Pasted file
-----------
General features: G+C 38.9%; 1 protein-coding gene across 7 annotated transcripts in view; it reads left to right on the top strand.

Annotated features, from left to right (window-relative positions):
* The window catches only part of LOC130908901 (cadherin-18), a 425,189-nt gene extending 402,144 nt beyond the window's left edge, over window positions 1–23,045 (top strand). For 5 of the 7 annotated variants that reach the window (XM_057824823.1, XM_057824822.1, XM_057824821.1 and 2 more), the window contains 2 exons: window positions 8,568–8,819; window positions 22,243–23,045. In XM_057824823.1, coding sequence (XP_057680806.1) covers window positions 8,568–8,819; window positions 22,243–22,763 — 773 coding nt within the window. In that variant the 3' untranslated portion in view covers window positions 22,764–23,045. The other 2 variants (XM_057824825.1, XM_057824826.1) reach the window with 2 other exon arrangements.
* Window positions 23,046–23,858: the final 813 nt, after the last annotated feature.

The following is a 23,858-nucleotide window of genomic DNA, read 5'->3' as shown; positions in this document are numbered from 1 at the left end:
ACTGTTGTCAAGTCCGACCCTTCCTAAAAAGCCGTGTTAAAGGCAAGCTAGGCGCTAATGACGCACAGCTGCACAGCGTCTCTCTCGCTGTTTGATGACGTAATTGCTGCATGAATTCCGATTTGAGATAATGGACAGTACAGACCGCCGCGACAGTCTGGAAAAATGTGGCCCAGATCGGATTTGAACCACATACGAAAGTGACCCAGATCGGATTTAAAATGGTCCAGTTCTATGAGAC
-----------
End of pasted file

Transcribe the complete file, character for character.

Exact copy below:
General features: G+C 38.9%; 1 protein-coding gene across 7 annotated transcripts in view; it reads left to right on the top strand.

Annotated features, from left to right (window-relative positions):
* The window catches only part of LOC130908901 (cadherin-18), a 425,189-nt gene extending 402,144 nt beyond the window's left edge, over window positions 1–23,045 (top strand). For 5 of the 7 annotated variants that reach the window (XM_057824823.1, XM_057824822.1, XM_057824821.1 and 2 more), the window contains 2 exons: window positions 8,568–8,819; window positions 22,243–23,045. In XM_057824823.1, coding sequence (XP_057680806.1) covers window positions 8,568–8,819; window positions 22,243–22,763 — 773 coding nt within the window. In that variant the 3' untranslated portion in view covers window positions 22,764–23,045. The other 2 variants (XM_057824825.1, XM_057824826.1) reach the window with 2 other exon arrangements.
* Window positions 23,046–23,858: the final 813 nt, after the last annotated feature.

The following is a 23,858-nucleotide window of genomic DNA, read 5'->3' as shown; positions in this document are numbered from 1 at the left end:
ACTGTTGTCAAGTCCGACCCTTCCTAAAAAGCCGTGTTAAAGGCAAGCTAGGCGCTAATGACGCACAGCTGCACAGCGTCTCTCTCGCTGTTTGATGACGTAATTGCTGCATGAATTCCGATTTGAGATAATGGACAGTACAGACCGCCGCGACAGTCTGGAAAAATGTGGCCCAGATCGGATTTGAACCACATACGAAAGTGACCCAGATCGGATTTAAAATGGTCCAGTTCTATGAGAC